Steamboat Schools’ $2.9 million roofing job split among 3 large contractors |

Steamboat Schools’ $2.9 million roofing job split among 3 large contractors

Steamboat Springs school officials are hoping contractors won't find many unpleasant surprises in summer 2018 when they begin peeling back roofs on buildings like Steamboat Springs High School, to replace them. But consultants advising on the project have built another $2 million over the combined bids of almost $3 million just in case.

STEAMBOAT SPRINGS — The Steamboat Springs Board of Education voted Monday in favor of awarding nearly $3 million in roofing contracts to not one, but three, large roofing companies to replace the roofs on five district buildings, including three schools.

The work is planned to take place in summer 2018 using funds generated through a $12.9 million bond issue approved by voters Nov. 7, which will allow the district to catch up with overdue maintenance in several areas, including roofs.

Owners representative Todd Raper told school board members Monday that 10 companies submitted bids on the overall roofing project. He recommended, in the interest of meeting the goal of replacing school district building roofs before students return to classes in August 2018, that the work be divided among the three lowest bidders.

The combined bids total $2.89 million, well below the $5.1 million Raper’s colleague Colleen Kaneda estimated in June. But School Board President Joey Andrew suggested it would be premature to celebrate.

“We are very excited but also nervous,” Andrew said. “We do think as we start peeling back some of the (old) roofs, we may find some issues.”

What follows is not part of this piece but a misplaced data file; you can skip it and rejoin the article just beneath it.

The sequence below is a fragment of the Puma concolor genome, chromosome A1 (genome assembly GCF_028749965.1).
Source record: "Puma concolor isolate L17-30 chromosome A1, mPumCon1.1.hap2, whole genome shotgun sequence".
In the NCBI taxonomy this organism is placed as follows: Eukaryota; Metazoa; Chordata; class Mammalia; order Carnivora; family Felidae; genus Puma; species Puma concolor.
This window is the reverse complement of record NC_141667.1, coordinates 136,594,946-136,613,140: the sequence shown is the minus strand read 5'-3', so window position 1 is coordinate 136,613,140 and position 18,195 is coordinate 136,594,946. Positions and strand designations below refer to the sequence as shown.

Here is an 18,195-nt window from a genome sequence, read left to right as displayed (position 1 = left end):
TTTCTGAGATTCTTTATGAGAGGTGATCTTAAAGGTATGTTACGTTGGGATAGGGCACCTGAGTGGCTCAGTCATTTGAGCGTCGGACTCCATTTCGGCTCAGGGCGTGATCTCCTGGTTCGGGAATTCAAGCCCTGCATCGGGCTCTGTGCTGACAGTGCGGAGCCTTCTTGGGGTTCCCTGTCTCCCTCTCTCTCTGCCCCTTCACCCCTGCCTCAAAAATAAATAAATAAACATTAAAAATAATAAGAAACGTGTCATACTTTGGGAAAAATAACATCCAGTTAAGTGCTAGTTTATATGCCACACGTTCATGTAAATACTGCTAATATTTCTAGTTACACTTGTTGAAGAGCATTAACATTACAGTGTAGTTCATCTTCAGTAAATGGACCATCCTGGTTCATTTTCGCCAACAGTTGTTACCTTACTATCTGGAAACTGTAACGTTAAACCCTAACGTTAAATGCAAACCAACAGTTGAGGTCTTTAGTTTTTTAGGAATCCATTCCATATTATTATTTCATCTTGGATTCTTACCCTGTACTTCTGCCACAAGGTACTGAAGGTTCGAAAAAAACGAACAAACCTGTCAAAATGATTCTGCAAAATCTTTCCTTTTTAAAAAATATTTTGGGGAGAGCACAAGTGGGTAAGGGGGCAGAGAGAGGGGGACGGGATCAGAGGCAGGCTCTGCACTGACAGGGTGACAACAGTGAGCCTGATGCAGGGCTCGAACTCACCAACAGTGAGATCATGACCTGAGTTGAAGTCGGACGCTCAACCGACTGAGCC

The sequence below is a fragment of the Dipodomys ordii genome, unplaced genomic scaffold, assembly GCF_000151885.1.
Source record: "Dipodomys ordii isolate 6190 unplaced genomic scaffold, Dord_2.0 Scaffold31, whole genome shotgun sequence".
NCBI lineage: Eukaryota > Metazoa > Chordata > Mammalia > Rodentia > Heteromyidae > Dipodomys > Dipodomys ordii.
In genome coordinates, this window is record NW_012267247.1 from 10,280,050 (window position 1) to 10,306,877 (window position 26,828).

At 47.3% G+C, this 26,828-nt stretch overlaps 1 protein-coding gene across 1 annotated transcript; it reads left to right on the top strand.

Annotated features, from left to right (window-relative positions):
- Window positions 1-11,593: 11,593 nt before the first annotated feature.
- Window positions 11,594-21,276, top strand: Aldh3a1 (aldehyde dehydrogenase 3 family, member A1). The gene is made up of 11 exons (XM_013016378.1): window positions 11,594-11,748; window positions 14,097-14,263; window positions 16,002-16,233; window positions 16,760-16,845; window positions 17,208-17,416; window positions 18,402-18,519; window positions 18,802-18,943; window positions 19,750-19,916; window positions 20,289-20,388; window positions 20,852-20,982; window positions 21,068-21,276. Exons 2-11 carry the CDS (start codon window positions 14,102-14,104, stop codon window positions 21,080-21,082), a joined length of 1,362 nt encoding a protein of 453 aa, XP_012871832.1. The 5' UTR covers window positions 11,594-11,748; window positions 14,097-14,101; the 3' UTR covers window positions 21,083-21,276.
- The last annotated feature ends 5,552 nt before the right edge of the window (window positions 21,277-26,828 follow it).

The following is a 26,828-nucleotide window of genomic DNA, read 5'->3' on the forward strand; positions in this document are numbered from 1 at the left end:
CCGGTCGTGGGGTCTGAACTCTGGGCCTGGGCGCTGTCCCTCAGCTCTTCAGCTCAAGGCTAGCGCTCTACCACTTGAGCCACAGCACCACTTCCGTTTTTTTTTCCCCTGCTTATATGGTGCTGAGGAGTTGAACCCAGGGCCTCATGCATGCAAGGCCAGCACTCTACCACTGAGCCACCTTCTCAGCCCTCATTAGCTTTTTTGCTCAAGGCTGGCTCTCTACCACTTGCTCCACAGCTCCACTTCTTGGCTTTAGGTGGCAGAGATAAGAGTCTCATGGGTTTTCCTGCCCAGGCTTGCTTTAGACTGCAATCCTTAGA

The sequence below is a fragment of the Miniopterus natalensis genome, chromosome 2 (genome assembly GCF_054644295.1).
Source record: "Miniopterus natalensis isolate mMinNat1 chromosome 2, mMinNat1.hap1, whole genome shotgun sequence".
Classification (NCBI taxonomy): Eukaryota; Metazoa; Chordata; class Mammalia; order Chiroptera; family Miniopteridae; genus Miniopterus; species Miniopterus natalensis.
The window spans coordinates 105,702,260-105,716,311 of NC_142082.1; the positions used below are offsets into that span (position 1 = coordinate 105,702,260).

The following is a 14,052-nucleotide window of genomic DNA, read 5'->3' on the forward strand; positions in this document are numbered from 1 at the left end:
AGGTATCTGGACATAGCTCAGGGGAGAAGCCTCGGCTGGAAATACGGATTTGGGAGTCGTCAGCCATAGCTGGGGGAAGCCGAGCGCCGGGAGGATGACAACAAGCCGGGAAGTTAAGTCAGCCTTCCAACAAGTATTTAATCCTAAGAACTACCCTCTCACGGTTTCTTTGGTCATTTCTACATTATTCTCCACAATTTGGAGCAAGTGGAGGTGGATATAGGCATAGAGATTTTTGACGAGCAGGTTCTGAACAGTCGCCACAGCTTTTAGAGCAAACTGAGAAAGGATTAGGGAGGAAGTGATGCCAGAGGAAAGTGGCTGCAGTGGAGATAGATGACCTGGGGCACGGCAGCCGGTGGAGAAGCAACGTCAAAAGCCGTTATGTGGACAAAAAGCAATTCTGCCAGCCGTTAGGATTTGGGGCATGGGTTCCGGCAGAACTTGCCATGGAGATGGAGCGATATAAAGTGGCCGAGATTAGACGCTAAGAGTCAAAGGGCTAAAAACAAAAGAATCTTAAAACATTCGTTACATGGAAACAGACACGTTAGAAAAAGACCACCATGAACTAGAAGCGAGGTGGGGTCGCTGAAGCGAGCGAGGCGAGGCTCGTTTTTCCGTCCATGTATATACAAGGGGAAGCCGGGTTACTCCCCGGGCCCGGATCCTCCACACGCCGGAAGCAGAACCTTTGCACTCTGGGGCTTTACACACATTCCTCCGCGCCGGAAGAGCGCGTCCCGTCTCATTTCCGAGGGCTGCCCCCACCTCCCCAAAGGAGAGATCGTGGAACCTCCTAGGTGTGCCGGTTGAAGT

He added that Kaneda built extra money into the estimated cost of roof replacement for that reason.

School Superintendent Brad Meeks said the $2.89 million covers “hard” costs only, and with an estimated additional 10 percent for soft costs, including services like design, site supervision and inspection, plus $185,000 for contingencies, the overall budget is closer to $3.364 million at this point.

Also Monday night, the school board voted unanimously to approve a resolution allowing district attorney Michael Holloran and bond counsel Butler Snow to complete the details necessary for selling the general obligations bonds approved by the voters in November. The proceeds will fund the roof replacements as well as costs associated with rehabilitating the high school athletic field, including an all-weather track, and modernizing heating and air conditioning systems at Steamboat Springs Middle School.

And in a related matter, the school board has selected the architectural and engineering firm Hord Coplan Macht to provide services for this year’s capital projects. HCM will also be engaged in master planning for future capital projects that may go to the voters for funding in 2019.

Up on the roof

The school district buildings that will be re-roofed this summer include the high school, middle school and Strawberry Park Elementary School, as well as the transportation facility. The fifth roof is that of the administration building on Seventh Street in downtown Steamboat, which also houses the Board of Cooperative Educational Services and the Boys & Girls Club.

Meeks confirmed Tuesday that local roofing companies were invited to bid on the projects, and of the 10 bidders that responded, one was a local firm, but it was not awarded a contract.

“Five contractors bid each of the five components,” Raper said, but, “the solution that made the most sense,” was splitting up the work among contractors in order to have as many workers as possible working on all roofs at all times.

“I put the group with the most horsepower (Nations Roof) on the high school,” Raper said. “I spent an hour and a half with Nations — they are the largest roofer in the country. They bid all of it, but they were actually hoping it wouldn’t all go to them.”

Nation’s successful bid to do the work at the high school was $1.17 million. CRW Roofing, which lists the Sheridan School District among its clients, with offices in Englewood and Grand Junction, was awarded the bids for the middle school and Strawberry Park Elementary at $584,111 and $424,197 respectively.

Arapahoe Roofing, with 150 employees in Denver, will replace the roofs on the transportation facility for $190,546 and at the administration building for $520,000.

To reach Tom Ross, call 970-871-4205, email or follow him on Twitter @ThomasSRoss1.

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